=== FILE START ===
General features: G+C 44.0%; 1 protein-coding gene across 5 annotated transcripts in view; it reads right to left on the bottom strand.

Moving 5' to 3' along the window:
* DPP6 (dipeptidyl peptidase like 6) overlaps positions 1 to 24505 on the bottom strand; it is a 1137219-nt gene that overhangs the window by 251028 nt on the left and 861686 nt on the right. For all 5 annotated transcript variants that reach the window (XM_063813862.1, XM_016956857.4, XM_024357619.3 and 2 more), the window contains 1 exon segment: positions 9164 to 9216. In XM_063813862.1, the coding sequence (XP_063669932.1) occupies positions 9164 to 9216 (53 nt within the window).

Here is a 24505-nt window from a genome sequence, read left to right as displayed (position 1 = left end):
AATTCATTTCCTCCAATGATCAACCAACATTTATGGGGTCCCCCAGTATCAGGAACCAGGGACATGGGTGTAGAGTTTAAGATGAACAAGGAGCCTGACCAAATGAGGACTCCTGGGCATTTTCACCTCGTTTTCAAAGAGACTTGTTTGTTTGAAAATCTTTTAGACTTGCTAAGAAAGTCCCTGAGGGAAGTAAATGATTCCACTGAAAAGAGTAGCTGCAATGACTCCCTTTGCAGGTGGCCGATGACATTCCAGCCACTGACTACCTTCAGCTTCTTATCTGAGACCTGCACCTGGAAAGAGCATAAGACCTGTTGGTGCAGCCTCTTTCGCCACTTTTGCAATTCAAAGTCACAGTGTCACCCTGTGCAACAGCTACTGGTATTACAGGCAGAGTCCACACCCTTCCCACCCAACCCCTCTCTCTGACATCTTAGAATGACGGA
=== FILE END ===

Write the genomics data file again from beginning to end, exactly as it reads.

General features: G+C 44.0%; 1 protein-coding gene across 5 annotated transcripts in view; it reads right to left on the bottom strand.

Moving 5' to 3' along the window:
* DPP6 (dipeptidyl peptidase like 6) overlaps positions 1 to 24505 on the bottom strand; it is a 1137219-nt gene that overhangs the window by 251028 nt on the left and 861686 nt on the right. For all 5 annotated transcript variants that reach the window (XM_063813862.1, XM_016956857.4, XM_024357619.3 and 2 more), the window contains 1 exon segment: positions 9164 to 9216. In XM_063813862.1, the coding sequence (XP_063669932.1) occupies positions 9164 to 9216 (53 nt within the window).

Here is a 24505-nt window from a genome sequence, read left to right as displayed (position 1 = left end):
AATTCATTTCCTCCAATGATCAACCAACATTTATGGGGTCCCCCAGTATCAGGAACCAGGGACATGGGTGTAGAGTTTAAGATGAACAAGGAGCCTGACCAAATGAGGACTCCTGGGCATTTTCACCTCGTTTTCAAAGAGACTTGTTTGTTTGAAAATCTTTTAGACTTGCTAAGAAAGTCCCTGAGGGAAGTAAATGATTCCACTGAAAAGAGTAGCTGCAATGACTCCCTTTGCAGGTGGCCGATGACATTCCAGCCACTGACTACCTTCAGCTTCTTATCTGAGACCTGCACCTGGAAAGAGCATAAGACCTGTTGGTGCAGCCTCTTTCGCCACTTTTGCAATTCAAAGTCACAGTGTCACCCTGTGCAACAGCTACTGGTATTACAGGCAGAGTCCACACCCTTCCCACCCAACCCCTCTCTCTGACATCTTAGAATGACGGA